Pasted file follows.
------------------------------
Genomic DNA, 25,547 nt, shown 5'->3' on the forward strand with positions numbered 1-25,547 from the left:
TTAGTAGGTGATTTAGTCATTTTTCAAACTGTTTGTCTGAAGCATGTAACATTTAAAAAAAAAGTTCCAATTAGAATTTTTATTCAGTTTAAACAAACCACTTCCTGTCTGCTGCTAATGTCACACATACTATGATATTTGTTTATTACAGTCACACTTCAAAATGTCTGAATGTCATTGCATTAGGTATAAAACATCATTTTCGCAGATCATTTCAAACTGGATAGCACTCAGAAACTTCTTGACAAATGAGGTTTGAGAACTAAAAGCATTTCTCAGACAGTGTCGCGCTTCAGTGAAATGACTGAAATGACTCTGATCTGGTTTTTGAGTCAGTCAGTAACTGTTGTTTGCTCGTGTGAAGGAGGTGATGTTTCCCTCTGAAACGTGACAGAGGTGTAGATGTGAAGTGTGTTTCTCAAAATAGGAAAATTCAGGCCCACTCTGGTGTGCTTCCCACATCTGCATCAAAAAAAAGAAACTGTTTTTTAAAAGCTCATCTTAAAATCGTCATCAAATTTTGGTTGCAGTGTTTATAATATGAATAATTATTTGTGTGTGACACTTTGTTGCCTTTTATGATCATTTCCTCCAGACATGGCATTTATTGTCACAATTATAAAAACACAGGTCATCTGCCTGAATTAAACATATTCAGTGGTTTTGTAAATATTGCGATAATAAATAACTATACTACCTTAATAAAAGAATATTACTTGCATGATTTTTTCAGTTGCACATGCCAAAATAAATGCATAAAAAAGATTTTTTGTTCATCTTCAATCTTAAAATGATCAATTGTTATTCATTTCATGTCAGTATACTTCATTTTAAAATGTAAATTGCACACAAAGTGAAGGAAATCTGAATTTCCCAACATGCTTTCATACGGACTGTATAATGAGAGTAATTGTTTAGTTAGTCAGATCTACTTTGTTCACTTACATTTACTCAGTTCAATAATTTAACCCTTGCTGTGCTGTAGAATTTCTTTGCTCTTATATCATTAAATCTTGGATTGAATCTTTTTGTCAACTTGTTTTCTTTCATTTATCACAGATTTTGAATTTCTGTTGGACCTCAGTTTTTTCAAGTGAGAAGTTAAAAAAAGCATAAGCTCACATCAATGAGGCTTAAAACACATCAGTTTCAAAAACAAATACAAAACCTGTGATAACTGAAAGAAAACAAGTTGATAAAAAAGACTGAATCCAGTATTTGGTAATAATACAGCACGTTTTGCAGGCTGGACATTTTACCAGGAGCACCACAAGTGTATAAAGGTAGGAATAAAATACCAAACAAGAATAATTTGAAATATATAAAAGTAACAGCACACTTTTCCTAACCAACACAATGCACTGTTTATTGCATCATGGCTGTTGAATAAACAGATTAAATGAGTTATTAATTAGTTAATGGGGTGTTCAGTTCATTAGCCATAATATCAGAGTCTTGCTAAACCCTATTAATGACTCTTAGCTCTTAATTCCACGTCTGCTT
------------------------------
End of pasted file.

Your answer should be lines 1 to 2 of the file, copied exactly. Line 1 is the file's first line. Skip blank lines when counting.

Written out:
Genomic DNA, 25,547 nt, shown 5'->3' on the forward strand with positions numbered 1-25,547 from the left:
TTAGTAGGTGATTTAGTCATTTTTCAAACTGTTTGTCTGAAGCATGTAACATTTAAAAAAAAAGTTCCAATTAGAATTTTTATTCAGTTTAAACAAACCACTTCCTGTCTGCTGCTAATGTCACACATACTATGATATTTGTTTATTACAGTCACACTTCAAAATGTCTGAATGTCATTGCATTAGGTATAAAACATCATTTTCGCAGATCATTTCAAACTGGATAGCACTCAGAAACTTCTTGACAAATGAGGTTTGAGAACTAAAAGCATTTCTCAGACAGTGTCGCGCTTCAGTGAAATGACTGAAATGACTCTGATCTGGTTTTTGAGTCAGTCAGTAACTGTTGTTTGCTCGTGTGAAGGAGGTGATGTTTCCCTCTGAAACGTGACAGAGGTGTAGATGTGAAGTGTGTTTCTCAAAATAGGAAAATTCAGGCCCACTCTGGTGTGCTTCCCACATCTGCATCAAAAAAAAGAAACTGTTTTTTAAAAGCTCATCTTAAAATCGTCATCAAATTTTGGTTGCAGTGTTTATAATATGAATAATTATTTGTGTGTGACACTTTGTTGCCTTTTATGATCATTTCCTCCAGACATGGCATTTATTGTCACAATTATAAAAACACAGGTCATCTGCCTGAATTAAACATATTCAGTGGTTTTGTAAATATTGCGATAATAAATAACTATACTACCTTAATAAAAGAATATTACTTGCATGATTTTTTCAGTTGCACATGCCAAAATAAATGCATAAAAAAGATTTTTTGTTCATCTTCAATCTTAAAATGATCAATTGTTATTCATTTCATGTCAGTATACTTCATTTTAAAATGTAAATTGCACACAAAGTGAAGGAAATCTGAATTTCCCAACATGCTTTCATACGGACTGTATAATGAGAGTAATTGTTTAGTTAGTCAGATCTACTTTGTTCACTTACATTTACTCAGTTCAATAATTTAACCCTTGCTGTGCTGTAGAATTTCTTTGCTCTTATATCATTAAATCTTGGATTGAATCTTTTTGTCAACTTGTTTTCTTTCATTTATCACAGATTTTGAATTTCTGTTGGACCTCAGTTTTTTCAAGTGAGAAGTTAAAAAAAGCATAAGCTCACATCAATGAGGCTTAAAACACATCAGTTTCAAAAACAAATACAAAACCTGTGATAACTGAAAGAAAACAAGTTGATAAAAAAGACTGAATCCAGTATTTGGTAATAATACAGCACGTTTTGCAGGCTGGACATTTTACCAGGAGCACCACAAGTGTATAAAGGTAGGAATAAAATACCAAACAAGAATAATTTGAAATATATAAAAGTAACAGCACACTTTTCCTAACCAACACAATGCACTGTTTATTGCATCATGGCTGTTGAATAAACAGATTAAATGAGTTATTAATTAGTTAATGGGGTGTTCAGTTCATTAGCCATAATATCAGAGTCTTGCTAAACCCTATTAATGACTCTTAGCTCTTAATTCCACGTCTGCTT